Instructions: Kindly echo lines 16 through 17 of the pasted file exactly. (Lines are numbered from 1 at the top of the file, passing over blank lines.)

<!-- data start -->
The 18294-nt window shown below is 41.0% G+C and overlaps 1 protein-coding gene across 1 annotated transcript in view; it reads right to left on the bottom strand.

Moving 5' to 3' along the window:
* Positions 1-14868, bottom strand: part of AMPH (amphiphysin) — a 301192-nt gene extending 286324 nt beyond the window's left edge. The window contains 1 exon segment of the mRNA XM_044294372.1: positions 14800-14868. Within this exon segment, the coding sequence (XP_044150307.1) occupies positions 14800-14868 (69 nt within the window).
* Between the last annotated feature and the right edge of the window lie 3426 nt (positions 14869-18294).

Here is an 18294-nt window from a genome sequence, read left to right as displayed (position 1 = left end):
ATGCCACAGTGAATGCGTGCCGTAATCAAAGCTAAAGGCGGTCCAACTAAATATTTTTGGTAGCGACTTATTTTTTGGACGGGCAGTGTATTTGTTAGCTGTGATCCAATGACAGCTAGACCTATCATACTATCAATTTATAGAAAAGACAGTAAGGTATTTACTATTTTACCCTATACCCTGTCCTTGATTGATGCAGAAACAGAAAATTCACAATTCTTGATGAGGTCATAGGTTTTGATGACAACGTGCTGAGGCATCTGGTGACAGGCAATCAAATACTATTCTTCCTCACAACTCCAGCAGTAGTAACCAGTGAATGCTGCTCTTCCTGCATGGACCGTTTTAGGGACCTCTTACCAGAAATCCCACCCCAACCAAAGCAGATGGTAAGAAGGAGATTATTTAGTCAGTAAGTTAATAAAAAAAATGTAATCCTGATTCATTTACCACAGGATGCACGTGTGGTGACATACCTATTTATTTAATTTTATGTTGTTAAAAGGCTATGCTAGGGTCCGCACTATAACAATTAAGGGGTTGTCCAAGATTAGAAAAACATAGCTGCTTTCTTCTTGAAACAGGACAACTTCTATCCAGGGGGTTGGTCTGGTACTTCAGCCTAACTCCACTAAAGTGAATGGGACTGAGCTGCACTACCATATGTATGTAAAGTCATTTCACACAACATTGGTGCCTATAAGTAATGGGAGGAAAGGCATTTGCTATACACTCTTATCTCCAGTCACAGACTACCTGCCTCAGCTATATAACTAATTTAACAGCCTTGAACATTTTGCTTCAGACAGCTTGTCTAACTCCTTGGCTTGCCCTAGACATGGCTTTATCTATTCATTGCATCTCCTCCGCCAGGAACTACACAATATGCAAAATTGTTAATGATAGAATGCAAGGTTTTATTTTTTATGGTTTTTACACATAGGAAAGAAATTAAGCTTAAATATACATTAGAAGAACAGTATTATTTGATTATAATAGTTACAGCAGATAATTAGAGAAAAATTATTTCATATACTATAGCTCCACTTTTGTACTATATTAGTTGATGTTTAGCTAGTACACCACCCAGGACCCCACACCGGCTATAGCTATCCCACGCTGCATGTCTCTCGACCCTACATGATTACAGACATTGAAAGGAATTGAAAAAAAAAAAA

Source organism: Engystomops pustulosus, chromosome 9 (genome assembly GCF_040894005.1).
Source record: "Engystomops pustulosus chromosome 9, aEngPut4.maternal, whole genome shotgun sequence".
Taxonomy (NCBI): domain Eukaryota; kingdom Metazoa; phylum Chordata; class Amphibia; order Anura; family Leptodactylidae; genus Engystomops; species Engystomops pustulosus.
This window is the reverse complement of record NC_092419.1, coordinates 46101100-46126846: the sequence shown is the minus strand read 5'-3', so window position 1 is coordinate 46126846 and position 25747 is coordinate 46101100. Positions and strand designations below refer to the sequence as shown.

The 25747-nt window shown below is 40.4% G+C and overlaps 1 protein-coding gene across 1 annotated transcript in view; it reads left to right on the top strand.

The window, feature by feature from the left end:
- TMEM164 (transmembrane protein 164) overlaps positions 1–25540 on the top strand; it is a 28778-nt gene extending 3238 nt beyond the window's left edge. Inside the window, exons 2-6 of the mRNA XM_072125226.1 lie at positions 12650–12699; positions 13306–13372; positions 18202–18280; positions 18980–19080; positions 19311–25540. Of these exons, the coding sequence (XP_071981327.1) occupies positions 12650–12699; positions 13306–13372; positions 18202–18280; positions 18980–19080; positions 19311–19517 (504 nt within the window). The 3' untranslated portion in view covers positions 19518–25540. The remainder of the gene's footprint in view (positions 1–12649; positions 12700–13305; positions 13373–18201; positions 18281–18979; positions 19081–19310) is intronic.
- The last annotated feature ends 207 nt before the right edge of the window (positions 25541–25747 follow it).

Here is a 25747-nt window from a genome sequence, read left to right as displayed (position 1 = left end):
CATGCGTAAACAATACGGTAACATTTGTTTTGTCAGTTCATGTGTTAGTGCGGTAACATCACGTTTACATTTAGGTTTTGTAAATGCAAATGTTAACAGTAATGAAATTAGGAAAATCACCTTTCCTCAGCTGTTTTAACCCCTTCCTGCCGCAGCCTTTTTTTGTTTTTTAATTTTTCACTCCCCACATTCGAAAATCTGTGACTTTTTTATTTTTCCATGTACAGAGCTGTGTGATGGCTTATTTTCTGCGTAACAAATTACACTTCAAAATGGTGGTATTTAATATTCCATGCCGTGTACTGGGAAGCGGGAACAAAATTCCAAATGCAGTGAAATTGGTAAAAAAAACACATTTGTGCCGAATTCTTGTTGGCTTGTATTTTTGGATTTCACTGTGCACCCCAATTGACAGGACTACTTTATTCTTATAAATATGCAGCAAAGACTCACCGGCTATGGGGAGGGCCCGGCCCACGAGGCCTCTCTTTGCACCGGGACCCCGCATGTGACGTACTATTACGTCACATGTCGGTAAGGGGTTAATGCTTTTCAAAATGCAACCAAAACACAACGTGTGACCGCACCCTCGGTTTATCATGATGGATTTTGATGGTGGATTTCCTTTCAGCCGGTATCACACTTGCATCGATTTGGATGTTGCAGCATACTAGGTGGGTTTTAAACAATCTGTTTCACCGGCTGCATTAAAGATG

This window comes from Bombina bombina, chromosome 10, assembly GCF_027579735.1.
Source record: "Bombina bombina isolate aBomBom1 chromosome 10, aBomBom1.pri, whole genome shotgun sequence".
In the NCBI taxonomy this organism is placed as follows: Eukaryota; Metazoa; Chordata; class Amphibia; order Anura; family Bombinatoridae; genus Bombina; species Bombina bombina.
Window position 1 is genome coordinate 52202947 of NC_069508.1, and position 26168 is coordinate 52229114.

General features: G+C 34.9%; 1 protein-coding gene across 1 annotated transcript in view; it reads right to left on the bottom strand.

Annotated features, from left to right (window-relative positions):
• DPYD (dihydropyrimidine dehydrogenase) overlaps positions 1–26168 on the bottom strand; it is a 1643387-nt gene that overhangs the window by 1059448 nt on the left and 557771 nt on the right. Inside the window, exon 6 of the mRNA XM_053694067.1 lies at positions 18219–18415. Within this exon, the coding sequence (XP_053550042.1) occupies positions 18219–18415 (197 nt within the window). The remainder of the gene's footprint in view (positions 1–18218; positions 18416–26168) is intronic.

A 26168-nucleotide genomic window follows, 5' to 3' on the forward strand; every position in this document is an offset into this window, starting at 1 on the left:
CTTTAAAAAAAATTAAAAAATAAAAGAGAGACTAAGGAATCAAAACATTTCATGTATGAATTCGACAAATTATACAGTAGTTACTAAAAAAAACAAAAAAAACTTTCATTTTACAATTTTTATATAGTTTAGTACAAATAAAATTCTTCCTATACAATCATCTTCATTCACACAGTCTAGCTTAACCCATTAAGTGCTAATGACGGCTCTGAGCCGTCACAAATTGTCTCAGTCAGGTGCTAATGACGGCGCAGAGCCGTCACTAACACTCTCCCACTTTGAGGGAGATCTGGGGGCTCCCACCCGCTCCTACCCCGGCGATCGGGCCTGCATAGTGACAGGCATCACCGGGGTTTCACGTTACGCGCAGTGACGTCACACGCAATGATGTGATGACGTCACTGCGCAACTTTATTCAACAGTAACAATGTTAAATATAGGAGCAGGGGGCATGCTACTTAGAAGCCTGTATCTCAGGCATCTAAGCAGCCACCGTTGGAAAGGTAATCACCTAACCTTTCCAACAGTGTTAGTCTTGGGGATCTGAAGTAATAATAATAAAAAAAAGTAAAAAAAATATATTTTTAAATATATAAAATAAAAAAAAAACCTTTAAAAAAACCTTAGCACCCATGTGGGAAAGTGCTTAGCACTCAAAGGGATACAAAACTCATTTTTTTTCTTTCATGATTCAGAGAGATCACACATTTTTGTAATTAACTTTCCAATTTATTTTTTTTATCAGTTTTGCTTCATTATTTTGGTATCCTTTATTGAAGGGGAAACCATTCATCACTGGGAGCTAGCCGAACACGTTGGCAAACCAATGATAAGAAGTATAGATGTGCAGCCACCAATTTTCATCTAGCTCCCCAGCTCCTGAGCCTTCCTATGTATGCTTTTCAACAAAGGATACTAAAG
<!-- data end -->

CATGCGTAAACAATACGGTAACATTTGTTTTGTCAGTTCATGTGTTAGTGCGGTAACATCACGTTTACATTTAGGTTTTGTAAATGCAAATGTTAACAGTAATGAAATTAGGAAAATCACCTTTCCTCAGCTGTTTTAACCCCTTCCTGCCGCAGCCTTTTTTTGTTTTTTAATTTTTCACTCCCCACATTCGAAAATCTGTGACTTTTTTATTTTTCCATGTACAGAGCTGTGTGATGGCTTATTTTCTGCGTAACAAATTACACTTCAAAATGGTGGTATTTAATATTCCATGCCGTGTACTGGGAAGCGGGAACAAAATTCCAAATGCAGTGAAATTGGTAAAAAAAACACATTTGTGCCGAATTCTTGTTGGCTTGTATTTTTGGATTTCACTGTGCACCCCAATTGACAGGACTACTTTATTCTTATAAATATGCAGCAAAGACTCACCGGCTATGGGGAGGGCCCGGCCCACGAGGCCTCTCTTTGCACCGGGACCCCGCATGTGACGTACTATTACGTCACATGTCGGTAAGGGGTTAATGCTTTTCAAAATGCAACCAAAACACAACGTGTGACCGCACCCTCGGTTTATCATGATGGATTTTGATGGTGGATTTCCTTTCAGCCGGTATCACACTTGCATCGATTTGGATGTTGCAGCATACTAGGTGGGTTTTAAACAATCTGTTTCACCGGCTGCATTAAAGATG

This window comes from Bombina bombina, chromosome 10, assembly GCF_027579735.1.